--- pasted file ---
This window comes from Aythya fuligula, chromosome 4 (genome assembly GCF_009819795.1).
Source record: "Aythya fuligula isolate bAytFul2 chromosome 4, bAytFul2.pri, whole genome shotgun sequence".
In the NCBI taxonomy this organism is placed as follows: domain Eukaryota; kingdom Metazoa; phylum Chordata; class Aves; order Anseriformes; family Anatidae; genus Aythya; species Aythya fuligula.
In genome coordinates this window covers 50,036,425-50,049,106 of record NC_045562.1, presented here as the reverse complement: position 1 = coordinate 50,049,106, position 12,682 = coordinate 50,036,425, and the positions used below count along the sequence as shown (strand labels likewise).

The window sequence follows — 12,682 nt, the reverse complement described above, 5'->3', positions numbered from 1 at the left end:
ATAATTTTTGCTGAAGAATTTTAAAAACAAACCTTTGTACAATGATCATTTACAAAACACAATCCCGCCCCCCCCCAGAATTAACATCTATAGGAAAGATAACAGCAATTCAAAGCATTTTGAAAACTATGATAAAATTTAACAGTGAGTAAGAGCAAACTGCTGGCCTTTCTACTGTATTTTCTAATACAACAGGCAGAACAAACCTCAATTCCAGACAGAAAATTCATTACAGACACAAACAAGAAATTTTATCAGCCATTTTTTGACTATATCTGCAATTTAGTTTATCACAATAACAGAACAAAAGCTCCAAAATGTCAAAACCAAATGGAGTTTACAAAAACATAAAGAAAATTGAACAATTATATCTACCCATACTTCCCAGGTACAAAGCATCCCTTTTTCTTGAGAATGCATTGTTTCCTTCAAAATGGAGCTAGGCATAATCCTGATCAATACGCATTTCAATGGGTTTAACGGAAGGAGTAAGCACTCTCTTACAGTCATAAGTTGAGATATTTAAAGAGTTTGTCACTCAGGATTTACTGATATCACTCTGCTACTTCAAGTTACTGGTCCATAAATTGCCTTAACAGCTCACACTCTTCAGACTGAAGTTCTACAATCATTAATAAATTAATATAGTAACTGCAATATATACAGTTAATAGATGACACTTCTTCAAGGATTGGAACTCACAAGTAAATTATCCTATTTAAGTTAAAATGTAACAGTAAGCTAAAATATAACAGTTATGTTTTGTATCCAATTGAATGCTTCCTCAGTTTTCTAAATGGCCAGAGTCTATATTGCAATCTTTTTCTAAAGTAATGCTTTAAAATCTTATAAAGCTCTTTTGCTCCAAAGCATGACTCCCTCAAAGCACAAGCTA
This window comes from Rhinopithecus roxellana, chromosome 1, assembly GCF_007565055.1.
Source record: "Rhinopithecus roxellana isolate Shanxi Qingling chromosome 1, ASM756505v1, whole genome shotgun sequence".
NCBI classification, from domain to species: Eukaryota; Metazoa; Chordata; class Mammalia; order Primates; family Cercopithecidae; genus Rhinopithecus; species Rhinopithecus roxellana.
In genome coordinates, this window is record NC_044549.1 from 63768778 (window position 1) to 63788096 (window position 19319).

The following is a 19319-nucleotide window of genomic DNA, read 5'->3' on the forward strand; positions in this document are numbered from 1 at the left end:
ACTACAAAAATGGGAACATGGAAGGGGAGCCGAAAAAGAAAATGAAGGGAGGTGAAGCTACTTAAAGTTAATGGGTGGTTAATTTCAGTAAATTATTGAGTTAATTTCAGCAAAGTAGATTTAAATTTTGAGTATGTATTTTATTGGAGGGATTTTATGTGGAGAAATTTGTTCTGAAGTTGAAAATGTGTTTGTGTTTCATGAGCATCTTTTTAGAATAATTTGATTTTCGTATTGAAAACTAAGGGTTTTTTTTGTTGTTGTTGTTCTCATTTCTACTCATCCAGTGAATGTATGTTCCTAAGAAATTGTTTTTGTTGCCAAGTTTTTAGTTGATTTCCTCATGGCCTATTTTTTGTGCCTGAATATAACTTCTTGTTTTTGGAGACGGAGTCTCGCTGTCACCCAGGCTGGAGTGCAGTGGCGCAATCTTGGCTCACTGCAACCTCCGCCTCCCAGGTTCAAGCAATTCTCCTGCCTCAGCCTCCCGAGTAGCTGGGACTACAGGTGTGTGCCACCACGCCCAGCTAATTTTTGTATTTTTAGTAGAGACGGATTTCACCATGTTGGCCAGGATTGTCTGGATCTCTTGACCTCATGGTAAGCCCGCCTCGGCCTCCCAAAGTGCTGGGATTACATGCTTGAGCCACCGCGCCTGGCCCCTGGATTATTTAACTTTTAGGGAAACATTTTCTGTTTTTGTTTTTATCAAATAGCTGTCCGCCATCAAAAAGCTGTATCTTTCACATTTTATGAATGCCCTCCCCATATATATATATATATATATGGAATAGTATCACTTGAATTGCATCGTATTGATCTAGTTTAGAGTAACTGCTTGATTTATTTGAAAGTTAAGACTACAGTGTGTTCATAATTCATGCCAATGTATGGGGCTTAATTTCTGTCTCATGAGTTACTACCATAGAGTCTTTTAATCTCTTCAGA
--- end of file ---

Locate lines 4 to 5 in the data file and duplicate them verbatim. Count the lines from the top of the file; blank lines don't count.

In genome coordinates this window covers 50,036,425-50,049,106 of record NC_045562.1, presented here as the reverse complement: position 1 = coordinate 50,049,106, position 12,682 = coordinate 50,036,425, and the positions used below count along the sequence as shown (strand labels likewise).

The window sequence follows — 12,682 nt, the reverse complement described above, 5'->3', positions numbered from 1 at the left end: